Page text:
4. The case proceeded to hearing and judgment was scheduled for 20th November 2018. However, judgment was not delivered as scheduled, and the court said that it would be delivered on notice, as deponed by the applicant on advice given to him by his then advocates on record, Kiingati Ndirangu & Co. Advocates.
5. On 6th December 2018 the trial court entered judgment for the respondent and granted him ownership of the suit property by virtue of adverse possession.
6. Aggrieved by the said judgment, the applicant urges this Court to grant him extension of time to file and serve a notice of appeal and a record of appeal on grounds that, they were not notified of the delivery date of the impugned judgment and only became aware of it on 27th May 2019 after visiting his former advocate’s office.
7. It is the applicant’s contention that he was unable to file the notice of appeal and record of appeal within the required time for lack of communication of the delivery date from his former advocate. Secondly; that the said file became available at the Environment and Land Registry on 27th June 2019. Finally, it is his argument that he will suffer loss if the said prayers are not granted.
8. The respondent neither filed a reply to the application, nor written submissions, despite having been served with a hearing notice on 15th April 2021 issuing directives to have the said documents filed within seven (7) days.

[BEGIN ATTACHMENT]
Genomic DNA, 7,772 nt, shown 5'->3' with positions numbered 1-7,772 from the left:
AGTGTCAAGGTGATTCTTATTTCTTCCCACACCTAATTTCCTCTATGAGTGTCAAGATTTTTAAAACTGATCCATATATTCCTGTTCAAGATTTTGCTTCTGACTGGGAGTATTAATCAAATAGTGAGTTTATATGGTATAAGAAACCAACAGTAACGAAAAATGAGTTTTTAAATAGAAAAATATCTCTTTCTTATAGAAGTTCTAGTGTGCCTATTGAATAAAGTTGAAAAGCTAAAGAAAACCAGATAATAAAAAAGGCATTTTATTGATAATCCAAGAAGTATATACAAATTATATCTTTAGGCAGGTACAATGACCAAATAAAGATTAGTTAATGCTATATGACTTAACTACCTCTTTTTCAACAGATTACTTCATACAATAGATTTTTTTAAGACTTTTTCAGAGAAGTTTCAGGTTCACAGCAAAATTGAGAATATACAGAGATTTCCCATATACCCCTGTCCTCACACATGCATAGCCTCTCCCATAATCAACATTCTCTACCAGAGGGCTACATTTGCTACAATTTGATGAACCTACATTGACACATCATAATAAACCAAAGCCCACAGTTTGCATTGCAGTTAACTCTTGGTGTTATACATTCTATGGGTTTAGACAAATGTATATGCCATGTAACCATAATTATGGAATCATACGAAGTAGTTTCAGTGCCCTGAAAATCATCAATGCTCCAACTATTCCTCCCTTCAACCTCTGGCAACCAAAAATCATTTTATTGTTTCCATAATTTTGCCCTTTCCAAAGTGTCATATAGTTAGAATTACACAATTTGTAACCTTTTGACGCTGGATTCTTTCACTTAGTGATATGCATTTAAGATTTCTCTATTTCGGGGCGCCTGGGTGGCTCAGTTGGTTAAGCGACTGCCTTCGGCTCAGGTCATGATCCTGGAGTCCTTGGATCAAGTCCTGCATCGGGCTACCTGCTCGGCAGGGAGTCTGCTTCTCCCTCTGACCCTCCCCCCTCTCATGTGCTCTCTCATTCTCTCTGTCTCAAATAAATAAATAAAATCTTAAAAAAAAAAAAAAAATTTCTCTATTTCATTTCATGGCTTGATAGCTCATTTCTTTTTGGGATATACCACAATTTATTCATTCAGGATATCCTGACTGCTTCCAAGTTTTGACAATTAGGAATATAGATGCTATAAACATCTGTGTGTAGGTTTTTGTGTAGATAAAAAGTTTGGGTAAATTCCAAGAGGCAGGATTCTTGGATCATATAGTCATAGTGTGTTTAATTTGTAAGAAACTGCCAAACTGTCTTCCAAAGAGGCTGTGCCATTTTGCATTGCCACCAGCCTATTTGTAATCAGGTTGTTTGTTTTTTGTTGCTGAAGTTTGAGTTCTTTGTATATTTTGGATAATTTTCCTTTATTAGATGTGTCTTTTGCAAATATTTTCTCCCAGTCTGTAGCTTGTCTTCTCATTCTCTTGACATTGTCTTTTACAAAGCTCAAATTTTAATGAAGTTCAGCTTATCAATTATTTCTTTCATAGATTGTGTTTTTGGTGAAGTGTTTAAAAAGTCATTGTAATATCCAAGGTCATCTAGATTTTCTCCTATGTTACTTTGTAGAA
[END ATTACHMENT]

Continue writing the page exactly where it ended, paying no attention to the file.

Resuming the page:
9. In the written submissions filed by the applicant dated 17th March 2021, the applicant submits that the respondent is deceased, information given to him on 3rd October 2019 by the firm of Mbichire & Company Advocates, the respondent’s former advocate, when they sought for time to substitute the respondent.
10. Further, it is the applicant’s argument that the respondent has a legal representative, having been served with a notice of change of advocates dated 21st November 2019 by the firm of Mengesa & Company Advocates. Therefore, the applicant submits that for failure by the respondent to file a response to the application, this Court should grant the applicant the prayers as sought.
11. I have carefully considered the motion and the written submissions by the applicant. There is no doubt that the discretion that I am called upon to exercise is one that is provided for under rule 4 which provides: -
“The Court may, on such terms as it thinks just, by order extend the time limited by these Rules, or by any decision of the Court or of a superior court, for the doing of any act authorized or required by these Rules, whether before or after the doing of the act, and a reference in these Rules to any such time shall be construed as a reference to that time as extended.”